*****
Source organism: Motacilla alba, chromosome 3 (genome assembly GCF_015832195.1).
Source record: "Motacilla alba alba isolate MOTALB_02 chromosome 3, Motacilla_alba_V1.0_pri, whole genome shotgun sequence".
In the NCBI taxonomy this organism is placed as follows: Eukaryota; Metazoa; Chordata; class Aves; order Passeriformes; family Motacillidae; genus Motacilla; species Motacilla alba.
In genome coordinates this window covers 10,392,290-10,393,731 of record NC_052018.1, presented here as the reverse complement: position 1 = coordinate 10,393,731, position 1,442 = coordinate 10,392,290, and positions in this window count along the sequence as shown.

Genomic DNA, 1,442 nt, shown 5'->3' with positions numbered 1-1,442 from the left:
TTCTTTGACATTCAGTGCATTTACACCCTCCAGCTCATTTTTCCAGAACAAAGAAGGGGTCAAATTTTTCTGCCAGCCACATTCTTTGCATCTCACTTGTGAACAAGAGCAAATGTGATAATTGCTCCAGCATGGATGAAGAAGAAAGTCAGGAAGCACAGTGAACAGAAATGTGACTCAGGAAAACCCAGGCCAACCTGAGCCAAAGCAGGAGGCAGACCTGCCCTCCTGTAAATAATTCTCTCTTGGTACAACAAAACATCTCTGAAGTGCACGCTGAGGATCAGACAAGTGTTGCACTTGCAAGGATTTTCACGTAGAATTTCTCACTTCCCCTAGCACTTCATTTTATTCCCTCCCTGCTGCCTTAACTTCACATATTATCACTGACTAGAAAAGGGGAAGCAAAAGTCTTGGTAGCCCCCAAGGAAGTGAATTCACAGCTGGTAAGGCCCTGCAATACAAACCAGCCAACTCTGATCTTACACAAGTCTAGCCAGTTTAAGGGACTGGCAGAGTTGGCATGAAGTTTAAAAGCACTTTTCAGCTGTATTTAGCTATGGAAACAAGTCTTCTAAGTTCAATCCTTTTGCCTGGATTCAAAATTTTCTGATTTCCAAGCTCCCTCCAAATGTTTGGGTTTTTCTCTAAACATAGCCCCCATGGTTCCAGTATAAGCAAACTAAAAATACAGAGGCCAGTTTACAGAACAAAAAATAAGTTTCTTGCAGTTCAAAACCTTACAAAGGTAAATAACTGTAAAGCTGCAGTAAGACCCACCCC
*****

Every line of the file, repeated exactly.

Source organism: Motacilla alba, chromosome 3 (genome assembly GCF_015832195.1).
Source record: "Motacilla alba alba isolate MOTALB_02 chromosome 3, Motacilla_alba_V1.0_pri, whole genome shotgun sequence".
In the NCBI taxonomy this organism is placed as follows: Eukaryota; Metazoa; Chordata; class Aves; order Passeriformes; family Motacillidae; genus Motacilla; species Motacilla alba.
In genome coordinates this window covers 10,392,290-10,393,731 of record NC_052018.1, presented here as the reverse complement: position 1 = coordinate 10,393,731, position 1,442 = coordinate 10,392,290, and positions in this window count along the sequence as shown.

Genomic DNA, 1,442 nt, shown 5'->3' with positions numbered 1-1,442 from the left:
TTCTTTGACATTCAGTGCATTTACACCCTCCAGCTCATTTTTCCAGAACAAAGAAGGGGTCAAATTTTTCTGCCAGCCACATTCTTTGCATCTCACTTGTGAACAAGAGCAAATGTGATAATTGCTCCAGCATGGATGAAGAAGAAAGTCAGGAAGCACAGTGAACAGAAATGTGACTCAGGAAAACCCAGGCCAACCTGAGCCAAAGCAGGAGGCAGACCTGCCCTCCTGTAAATAATTCTCTCTTGGTACAACAAAACATCTCTGAAGTGCACGCTGAGGATCAGACAAGTGTTGCACTTGCAAGGATTTTCACGTAGAATTTCTCACTTCCCCTAGCACTTCATTTTATTCCCTCCCTGCTGCCTTAACTTCACATATTATCACTGACTAGAAAAGGGGAAGCAAAAGTCTTGGTAGCCCCCAAGGAAGTGAATTCACAGCTGGTAAGGCCCTGCAATACAAACCAGCCAACTCTGATCTTACACAAGTCTAGCCAGTTTAAGGGACTGGCAGAGTTGGCATGAAGTTTAAAAGCACTTTTCAGCTGTATTTAGCTATGGAAACAAGTCTTCTAAGTTCAATCCTTTTGCCTGGATTCAAAATTTTCTGATTTCCAAGCTCCCTCCAAATGTTTGGGTTTTTCTCTAAACATAGCCCCCATGGTTCCAGTATAAGCAAACTAAAAATACAGAGGCCAGTTTACAGAACAAAAAATAAGTTTCTTGCAGTTCAAAACCTTACAAAGGTAAATAACTGTAAAGCTGCAGTAAGACCCACCCC